May’s deflation not a reason for another OPR cut — economists

KUALA LUMPUR (June 24): Malaysia recorded yet another deflation in May — the third monthly deflation in a row — but this is no reason for Bank Negara Malaysia to further cut the Overnight Policy Rate (OPR), said economists.

The view is that the current low OPR of 2%, coupled with large-scale stimulus packages and other measures introduced by the Government, have provided ample support for the country’s economy amid the COVID-19 crisis.

“There is a surge in risk appetite despite the economic and COVID-19 related risks. As such, we think this warrants caution in expecting further rate cuts,” wrote UOB Economics & Markets Research’s senior economist Julia Goh and economist Loke Siew Ting in a note today.

Bank Negara’s Monetary Policy Committee (MPC) is scheduled to meet for a fourth time this year on July 6 and 7, to review the OPR. At its previous meeting in May, the MPC trimmed the key interest rate by 50 basis points (bps) — the most since February 2009 — after making two successive rate cuts of 25bps each in March and Jan.

The total 100bps OPR cut has left investors searching for higher returns. This led to a spike in domestic retail participation in the local bourse. “Local retail buying rose 169% from RM8.5 billion last December to RM22.8 billion in May,” Goh and Loke noted.

The three successive rate cuts, they said, could potentially lift the country’s Gross Domestic Product (GDP) by 0.6% to 0.8%, backed by the reopening of economic sectors and sustained flattening of COVID-19 infection curve.

This sentiment was echoed by Bank Islam Malaysia Bhd chief economist Dr Afzanizam Abdul Rashid, who said the OPR should stay pat at 2% for the remainder of the year, and possibly for the next year too.

“BNM can cut the OPR at any time now because inflation is not an issue. However, the gradual reopening of the economy means economic activities will start to pick up pace. The question then is whether it makes sense to cut the OPR excessively? It’s like an overdose if they cut the rate again. Things are starting to pick up. The more sensible thing to do is to allow its previous policy response to work its way through,” he told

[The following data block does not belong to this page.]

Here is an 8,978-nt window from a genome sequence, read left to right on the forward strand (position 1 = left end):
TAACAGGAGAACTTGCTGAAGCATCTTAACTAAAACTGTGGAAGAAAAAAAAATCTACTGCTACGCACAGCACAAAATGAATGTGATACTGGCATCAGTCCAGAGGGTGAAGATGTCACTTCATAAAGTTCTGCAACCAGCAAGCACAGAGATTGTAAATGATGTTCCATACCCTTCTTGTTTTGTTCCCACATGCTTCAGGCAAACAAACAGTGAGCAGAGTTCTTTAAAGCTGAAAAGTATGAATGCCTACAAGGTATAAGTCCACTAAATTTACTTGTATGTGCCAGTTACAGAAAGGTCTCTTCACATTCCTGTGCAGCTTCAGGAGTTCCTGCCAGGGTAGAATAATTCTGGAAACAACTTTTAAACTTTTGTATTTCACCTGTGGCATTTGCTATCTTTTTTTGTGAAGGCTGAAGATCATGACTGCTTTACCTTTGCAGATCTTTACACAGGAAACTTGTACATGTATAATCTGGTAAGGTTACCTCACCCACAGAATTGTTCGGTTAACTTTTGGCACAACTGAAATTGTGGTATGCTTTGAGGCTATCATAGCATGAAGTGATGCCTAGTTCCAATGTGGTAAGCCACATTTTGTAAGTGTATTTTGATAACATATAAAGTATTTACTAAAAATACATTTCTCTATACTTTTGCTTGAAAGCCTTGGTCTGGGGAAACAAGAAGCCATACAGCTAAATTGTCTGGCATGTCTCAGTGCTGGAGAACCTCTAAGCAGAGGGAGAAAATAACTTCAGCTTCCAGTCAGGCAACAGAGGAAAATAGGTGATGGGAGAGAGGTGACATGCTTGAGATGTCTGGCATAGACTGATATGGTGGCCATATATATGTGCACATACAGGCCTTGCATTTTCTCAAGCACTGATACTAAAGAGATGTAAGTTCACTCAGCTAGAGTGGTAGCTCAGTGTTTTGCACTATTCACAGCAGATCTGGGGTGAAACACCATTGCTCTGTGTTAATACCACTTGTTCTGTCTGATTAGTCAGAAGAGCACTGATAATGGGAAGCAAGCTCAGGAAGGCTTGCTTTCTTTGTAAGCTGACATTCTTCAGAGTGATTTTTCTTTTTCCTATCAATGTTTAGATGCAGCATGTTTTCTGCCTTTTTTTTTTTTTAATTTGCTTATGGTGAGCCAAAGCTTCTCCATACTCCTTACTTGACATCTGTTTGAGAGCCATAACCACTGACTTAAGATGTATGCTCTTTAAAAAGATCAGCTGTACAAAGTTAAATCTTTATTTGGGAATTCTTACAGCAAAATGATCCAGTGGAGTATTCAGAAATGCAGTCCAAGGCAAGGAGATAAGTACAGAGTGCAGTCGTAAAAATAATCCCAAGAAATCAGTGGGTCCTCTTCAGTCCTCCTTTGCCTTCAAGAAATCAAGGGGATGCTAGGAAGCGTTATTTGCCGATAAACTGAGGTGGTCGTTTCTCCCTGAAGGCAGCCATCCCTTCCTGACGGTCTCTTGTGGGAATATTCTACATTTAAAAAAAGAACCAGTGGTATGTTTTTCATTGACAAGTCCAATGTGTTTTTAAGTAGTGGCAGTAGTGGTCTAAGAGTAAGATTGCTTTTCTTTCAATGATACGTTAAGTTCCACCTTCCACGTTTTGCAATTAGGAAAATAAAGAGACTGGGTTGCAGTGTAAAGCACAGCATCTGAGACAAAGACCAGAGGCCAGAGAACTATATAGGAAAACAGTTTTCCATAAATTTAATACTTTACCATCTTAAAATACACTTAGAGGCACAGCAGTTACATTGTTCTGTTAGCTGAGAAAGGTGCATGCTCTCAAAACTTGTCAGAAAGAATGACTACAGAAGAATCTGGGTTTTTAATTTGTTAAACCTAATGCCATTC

Malaysia’s inflation, as measured by the Consumer Price Index (CPI), declined 2.9% in May from a year earlier, led by the drop in the transport component on lower fuel prices, though food and non-alcoholic beverages continued to record price increases as demand for essential items went up. Without the fuel component, CPI in May was at a positive rate of 0.1% compared with 0.2% for April, according to the Statistics Department.

“I’m not surprised with the numbers since the primary mover was the low fuel prices. So, it’s not an outright deflation since other prices are still rising, especially food-related items,” said Afzanizam.

Sunway University economics professor Dr Yeah Kim Leng said core CPI, which excludes volatile food and energy items, remained positive — albeit marginally — suggesting that “deflationary pressures are not broad-based or demand-driven, but energy cost-based”.

“As in the previous month, the key factor underpinning the CPI year-on-year decline in May is the sharp drop in the transport component due to the crude oil price collapse. The below trend core CPI of around 1% is indicative of subdued or weak demand. It affords flexibility for interest rates to move lower, although such a move could weaken the ringgit and raise import prices while benefiting exporters,” said Yeah, who is formerly an MPC member.

MIDF Research, however, thinks Bank Negara could undertake another 25bps cut in OPR for this year, in view of the low inflationary pressure and more downside risks to the economy. Besides the pandemic-driven risks, there is rising global trade tensions and political uncertainties in countries like the US, where a presidential election is due this year.

The research house also foresees that inflation will average to negative 0.5% this year, compared with 0.7% for 2019.

“Prices of utilities particularly electricity will continue to decline following the rebates under the Government stimulus package for six months effective from April. In addition, high volatility in global crude oil prices which skew towards the low side will influence fuel-related components.

“As housing, utilities and transport are the biggest components in the overall CPI basket after food and beverages, we opine these to have a significant impact on overall inflation,” it said.

“Besides that, we do not foresee any major demand-pull inflation due to the COVID-19. Some upward pressure could be expected in the food component through imported inflation as Malaysia is a net importer of food and the weaker ringgit will result in items being more expensive,” it added.

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